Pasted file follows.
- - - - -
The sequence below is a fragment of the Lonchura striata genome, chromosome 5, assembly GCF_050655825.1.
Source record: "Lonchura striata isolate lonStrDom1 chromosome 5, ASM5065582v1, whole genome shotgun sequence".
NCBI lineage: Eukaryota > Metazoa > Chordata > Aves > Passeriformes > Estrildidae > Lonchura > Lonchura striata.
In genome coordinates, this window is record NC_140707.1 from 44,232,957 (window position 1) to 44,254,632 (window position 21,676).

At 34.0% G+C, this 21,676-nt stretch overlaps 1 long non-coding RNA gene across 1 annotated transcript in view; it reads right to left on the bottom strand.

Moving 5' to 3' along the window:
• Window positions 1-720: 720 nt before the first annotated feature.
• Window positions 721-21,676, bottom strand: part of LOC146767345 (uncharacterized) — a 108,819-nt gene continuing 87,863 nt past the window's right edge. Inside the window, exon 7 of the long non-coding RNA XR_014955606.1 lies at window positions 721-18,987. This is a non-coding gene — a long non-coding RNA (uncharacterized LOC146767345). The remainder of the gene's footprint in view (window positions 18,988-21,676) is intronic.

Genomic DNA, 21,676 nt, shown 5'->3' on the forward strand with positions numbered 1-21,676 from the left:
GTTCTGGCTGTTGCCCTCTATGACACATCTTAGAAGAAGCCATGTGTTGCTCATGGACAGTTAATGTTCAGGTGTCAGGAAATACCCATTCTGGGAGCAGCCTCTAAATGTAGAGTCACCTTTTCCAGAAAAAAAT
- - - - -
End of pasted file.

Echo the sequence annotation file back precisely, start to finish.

The sequence below is a fragment of the Lonchura striata genome, chromosome 5, assembly GCF_050655825.1.
Source record: "Lonchura striata isolate lonStrDom1 chromosome 5, ASM5065582v1, whole genome shotgun sequence".
NCBI lineage: Eukaryota > Metazoa > Chordata > Aves > Passeriformes > Estrildidae > Lonchura > Lonchura striata.
In genome coordinates, this window is record NC_140707.1 from 44,232,957 (window position 1) to 44,254,632 (window position 21,676).

At 34.0% G+C, this 21,676-nt stretch overlaps 1 long non-coding RNA gene across 1 annotated transcript in view; it reads right to left on the bottom strand.

Moving 5' to 3' along the window:
• Window positions 1-720: 720 nt before the first annotated feature.
• Window positions 721-21,676, bottom strand: part of LOC146767345 (uncharacterized) — a 108,819-nt gene continuing 87,863 nt past the window's right edge. Inside the window, exon 7 of the long non-coding RNA XR_014955606.1 lies at window positions 721-18,987. This is a non-coding gene — a long non-coding RNA (uncharacterized LOC146767345). The remainder of the gene's footprint in view (window positions 18,988-21,676) is intronic.

Genomic DNA, 21,676 nt, shown 5'->3' on the forward strand with positions numbered 1-21,676 from the left:
GTTCTGGCTGTTGCCCTCTATGACACATCTTAGAAGAAGCCATGTGTTGCTCATGGACAGTTAATGTTCAGGTGTCAGGAAATACCCATTCTGGGAGCAGCCTCTAAATGTAGAGTCACCTTTTCCAGAAAAAAAT